Sven Baertschi, who the Vancouver Canucks chose with the 13th overall pick, did not establish himself as a regular in the NHL until the 2015-2016 season, and had 18 goals and 17 assists during the 2016-2017 season, which was a slight improvement over his 2015-2016 totals of 15 goals and 13 assists. In his career, he has 43 goals, 50 assists, and 93 points in 206 games played. Baertschi had a high shooting percentage of 15.8, but his overall shooting percentage is 14.1. J.T. Miller, taken at 15th overall by the New York Rangers, also did not play a full season in the NHL until the 2015-2016 season, although he played 58 games in the NHL the previous year. He scored 22 goals in both the 2015-2016 and 2016-2017 seasons, with 21 assists in 2015-16 and 34 assists in 2016-17. He has scored 59 goals and added 79 assists for 132 points in 278 games in his career. Miller had a high shooting percentage in 2016-2017 at 16.7, but his overall career shooting percentage is 13.2%.
Forwards Picks in Bottom Half of Round
As a rule, the forwards drafted in the bottom half of the first-round have not been impact players in the NHL, vindicating George McPhee’s assessment at the time. There were busts in Mark McNeil (18th overall by Chicago), who played just two games in the NHL; Tyler Biggs (22nd overall by Toronto), who never played in the NHL; Zack Phillips (28th overall by Minnesota); and Nicklas Jensen (29th overall by Vancouver). The best player taken in the bottom half of the first-round was, ironically enough, the last pick, which was Rickard Rakell of the Anaheim Ducks. Rakell did not make himself an NHL regular until spending most of the 2014-2015 season with them. In 2015-2016, he had 20 goals and 23 assists. In 2016-2017, he produced even better, scoring 33 goals and adding 18 assists for 51 points in 71 games played. It is unknown if he can sustain producing 33 goals per year, given that his shooting percentage was 18.6, while his career shooting percentage is 13.6. He has the highest career totals for the players chosen with Picks #16-20, with 62 goals, 67 assists, and 129 points. Aside from Rakell, the players drafted in the bottom half of the first-round include Vladislav Namestnikov and Phillip Danault, who was the forward that the Blackhawks drafted with the pick obtained from the Caps. Namestnikov had 10 goals and 18 assists for Tampa Bay, the team that drafted him, and career-wise, has scored 33 goals and 46 assists for a total of 79 points in 201 games played. Danault was traded to Montreal at the trade deadline in 2016 and played his first full season in the league in 2016-2017, scoring 13 goals and adding 27 assists for 40 points.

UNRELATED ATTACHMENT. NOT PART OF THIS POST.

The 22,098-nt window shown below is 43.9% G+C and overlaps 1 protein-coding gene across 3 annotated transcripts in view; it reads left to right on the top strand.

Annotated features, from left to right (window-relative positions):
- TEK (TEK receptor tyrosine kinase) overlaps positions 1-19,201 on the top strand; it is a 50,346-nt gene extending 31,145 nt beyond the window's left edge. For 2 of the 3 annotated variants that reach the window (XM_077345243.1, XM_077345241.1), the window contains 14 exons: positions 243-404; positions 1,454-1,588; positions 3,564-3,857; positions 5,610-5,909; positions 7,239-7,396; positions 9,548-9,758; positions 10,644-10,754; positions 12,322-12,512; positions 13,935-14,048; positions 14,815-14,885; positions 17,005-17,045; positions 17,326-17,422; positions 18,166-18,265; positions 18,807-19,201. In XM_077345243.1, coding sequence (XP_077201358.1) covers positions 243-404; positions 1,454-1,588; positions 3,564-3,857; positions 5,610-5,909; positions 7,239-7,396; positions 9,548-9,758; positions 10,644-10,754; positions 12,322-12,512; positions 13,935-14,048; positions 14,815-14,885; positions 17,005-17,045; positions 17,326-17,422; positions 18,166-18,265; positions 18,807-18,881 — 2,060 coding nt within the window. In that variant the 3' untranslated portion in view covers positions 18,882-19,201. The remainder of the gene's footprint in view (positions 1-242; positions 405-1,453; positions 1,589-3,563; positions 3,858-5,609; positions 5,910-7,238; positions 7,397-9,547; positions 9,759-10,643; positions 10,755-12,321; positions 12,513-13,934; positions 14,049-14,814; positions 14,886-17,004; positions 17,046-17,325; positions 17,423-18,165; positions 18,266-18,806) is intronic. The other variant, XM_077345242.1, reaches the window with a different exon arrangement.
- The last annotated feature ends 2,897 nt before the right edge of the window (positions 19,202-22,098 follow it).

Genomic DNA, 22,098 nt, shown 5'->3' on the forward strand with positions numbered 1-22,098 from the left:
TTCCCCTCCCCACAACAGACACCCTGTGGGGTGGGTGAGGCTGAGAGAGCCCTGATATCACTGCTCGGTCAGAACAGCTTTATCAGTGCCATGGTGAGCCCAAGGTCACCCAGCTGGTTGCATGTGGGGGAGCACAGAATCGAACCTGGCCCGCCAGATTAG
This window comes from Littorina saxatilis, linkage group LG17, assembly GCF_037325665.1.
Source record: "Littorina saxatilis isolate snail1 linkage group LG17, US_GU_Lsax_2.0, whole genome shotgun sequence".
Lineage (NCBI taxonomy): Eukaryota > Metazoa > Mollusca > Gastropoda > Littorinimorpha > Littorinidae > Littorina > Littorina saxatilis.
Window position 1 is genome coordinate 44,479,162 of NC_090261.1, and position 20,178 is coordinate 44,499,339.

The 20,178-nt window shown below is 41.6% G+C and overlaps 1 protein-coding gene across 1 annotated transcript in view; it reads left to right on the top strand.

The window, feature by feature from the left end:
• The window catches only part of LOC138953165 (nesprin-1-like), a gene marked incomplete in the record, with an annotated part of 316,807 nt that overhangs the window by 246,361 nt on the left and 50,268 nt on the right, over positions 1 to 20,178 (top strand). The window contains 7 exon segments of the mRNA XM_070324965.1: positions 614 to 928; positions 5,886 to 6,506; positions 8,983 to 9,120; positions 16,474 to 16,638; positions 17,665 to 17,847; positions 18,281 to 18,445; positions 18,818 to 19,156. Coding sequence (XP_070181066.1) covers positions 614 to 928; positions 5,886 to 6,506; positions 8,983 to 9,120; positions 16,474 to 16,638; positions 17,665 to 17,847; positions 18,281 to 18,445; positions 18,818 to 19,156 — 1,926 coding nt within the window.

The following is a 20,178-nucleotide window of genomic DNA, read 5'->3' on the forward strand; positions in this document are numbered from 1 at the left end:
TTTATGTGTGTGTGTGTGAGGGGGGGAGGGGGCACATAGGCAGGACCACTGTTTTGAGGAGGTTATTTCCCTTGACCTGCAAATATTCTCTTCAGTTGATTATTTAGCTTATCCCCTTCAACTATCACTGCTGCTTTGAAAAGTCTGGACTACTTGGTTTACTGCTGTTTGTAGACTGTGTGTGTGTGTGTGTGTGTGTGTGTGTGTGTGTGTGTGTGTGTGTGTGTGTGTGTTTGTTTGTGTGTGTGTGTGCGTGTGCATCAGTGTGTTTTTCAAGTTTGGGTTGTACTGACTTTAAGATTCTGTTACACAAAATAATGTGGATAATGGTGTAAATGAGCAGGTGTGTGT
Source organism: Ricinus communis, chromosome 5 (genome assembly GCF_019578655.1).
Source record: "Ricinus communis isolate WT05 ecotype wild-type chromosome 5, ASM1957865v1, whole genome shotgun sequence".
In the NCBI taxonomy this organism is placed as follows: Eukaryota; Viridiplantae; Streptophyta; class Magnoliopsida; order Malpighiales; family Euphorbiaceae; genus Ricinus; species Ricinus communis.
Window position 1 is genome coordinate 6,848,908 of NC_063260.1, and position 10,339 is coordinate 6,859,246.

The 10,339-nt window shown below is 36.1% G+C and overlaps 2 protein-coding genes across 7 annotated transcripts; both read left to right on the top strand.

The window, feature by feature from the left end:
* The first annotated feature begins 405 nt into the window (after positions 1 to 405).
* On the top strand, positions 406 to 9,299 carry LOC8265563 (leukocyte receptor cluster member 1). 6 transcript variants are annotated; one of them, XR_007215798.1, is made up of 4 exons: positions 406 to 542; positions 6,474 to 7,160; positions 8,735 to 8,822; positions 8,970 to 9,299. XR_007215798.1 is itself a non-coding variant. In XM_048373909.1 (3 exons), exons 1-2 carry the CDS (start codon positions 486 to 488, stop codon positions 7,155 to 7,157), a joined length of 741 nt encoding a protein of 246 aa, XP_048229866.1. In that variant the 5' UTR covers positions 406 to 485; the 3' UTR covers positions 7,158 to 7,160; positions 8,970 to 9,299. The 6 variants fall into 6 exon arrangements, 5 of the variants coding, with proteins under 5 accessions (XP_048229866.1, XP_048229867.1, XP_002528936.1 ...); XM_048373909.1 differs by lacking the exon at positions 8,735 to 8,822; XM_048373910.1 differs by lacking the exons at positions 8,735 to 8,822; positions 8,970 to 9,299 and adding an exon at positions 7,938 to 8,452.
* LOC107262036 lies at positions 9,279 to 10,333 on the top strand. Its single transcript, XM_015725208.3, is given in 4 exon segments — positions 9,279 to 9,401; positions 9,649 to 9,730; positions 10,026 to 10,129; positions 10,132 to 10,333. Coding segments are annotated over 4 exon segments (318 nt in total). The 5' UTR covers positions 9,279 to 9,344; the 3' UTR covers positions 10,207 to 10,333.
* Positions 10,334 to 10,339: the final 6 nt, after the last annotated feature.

Impact Later Round Players